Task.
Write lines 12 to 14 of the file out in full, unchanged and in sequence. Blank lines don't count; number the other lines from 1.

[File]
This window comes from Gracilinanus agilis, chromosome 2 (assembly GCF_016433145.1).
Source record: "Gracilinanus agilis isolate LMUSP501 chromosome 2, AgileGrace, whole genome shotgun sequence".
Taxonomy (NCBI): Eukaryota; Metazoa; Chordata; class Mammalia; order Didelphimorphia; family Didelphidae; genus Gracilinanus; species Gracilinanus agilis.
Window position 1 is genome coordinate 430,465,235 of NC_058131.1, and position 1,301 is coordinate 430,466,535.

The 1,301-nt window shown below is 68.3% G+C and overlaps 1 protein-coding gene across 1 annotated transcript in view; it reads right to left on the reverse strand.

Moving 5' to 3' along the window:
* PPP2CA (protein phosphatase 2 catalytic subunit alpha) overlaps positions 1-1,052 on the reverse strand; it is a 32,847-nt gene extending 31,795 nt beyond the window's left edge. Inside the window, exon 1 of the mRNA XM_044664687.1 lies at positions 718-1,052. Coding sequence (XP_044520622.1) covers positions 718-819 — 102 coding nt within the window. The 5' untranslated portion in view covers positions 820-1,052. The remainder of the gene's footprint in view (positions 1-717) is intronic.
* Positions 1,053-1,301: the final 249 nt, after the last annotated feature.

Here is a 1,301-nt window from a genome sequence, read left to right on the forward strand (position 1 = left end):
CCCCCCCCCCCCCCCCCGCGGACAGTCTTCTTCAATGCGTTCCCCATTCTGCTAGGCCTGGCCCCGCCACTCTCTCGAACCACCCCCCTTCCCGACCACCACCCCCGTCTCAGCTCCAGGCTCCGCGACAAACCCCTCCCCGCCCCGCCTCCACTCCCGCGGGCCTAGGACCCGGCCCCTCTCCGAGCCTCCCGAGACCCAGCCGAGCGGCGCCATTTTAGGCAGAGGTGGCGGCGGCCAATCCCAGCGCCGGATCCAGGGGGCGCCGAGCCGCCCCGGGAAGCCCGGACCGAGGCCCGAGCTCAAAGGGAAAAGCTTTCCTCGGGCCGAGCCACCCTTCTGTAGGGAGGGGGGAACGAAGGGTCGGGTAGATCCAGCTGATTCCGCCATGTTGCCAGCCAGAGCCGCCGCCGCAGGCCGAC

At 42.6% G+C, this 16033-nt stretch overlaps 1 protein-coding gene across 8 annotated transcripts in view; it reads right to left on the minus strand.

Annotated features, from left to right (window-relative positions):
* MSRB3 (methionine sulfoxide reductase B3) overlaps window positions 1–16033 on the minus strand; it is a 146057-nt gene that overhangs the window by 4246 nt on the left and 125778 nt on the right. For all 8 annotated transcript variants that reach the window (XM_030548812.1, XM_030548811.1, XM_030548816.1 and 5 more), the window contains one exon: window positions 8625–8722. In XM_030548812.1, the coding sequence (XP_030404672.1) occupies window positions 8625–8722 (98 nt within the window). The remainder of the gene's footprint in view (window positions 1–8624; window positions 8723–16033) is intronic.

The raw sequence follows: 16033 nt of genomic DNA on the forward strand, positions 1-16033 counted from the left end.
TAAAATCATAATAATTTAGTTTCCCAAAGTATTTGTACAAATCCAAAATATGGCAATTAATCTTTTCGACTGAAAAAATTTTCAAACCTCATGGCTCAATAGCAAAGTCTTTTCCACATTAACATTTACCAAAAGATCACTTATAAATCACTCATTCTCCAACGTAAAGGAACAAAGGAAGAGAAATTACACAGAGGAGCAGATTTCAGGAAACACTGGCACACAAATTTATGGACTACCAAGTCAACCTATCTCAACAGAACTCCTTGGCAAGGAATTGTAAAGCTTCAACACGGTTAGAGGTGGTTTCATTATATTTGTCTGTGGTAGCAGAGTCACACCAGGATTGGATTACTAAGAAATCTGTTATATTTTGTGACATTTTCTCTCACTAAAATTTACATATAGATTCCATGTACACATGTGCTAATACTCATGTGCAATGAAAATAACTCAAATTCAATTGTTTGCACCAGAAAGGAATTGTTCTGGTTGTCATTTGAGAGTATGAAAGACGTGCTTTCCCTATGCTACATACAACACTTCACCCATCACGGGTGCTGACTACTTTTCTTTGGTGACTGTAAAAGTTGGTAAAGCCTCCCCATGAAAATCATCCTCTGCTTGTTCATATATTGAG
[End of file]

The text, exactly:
Annotated features, from left to right (window-relative positions):
* MSRB3 (methionine sulfoxide reductase B3) overlaps window positions 1–16033 on the minus strand; it is a 146057-nt gene that overhangs the window by 4246 nt on the left and 125778 nt on the right. For all 8 annotated transcript variants that reach the window (XM_030548812.1, XM_030548811.1, XM_030548816.1 and 5 more), the window contains one exon: window positions 8625–8722. In XM_030548812.1, the coding sequence (XP_030404672.1) occupies window positions 8625–8722 (98 nt within the window). The remainder of the gene's footprint in view (window positions 1–8624; window positions 8723–16033) is intronic.

The raw sequence follows: 16033 nt of genomic DNA on the forward strand, positions 1-16033 counted from the left end.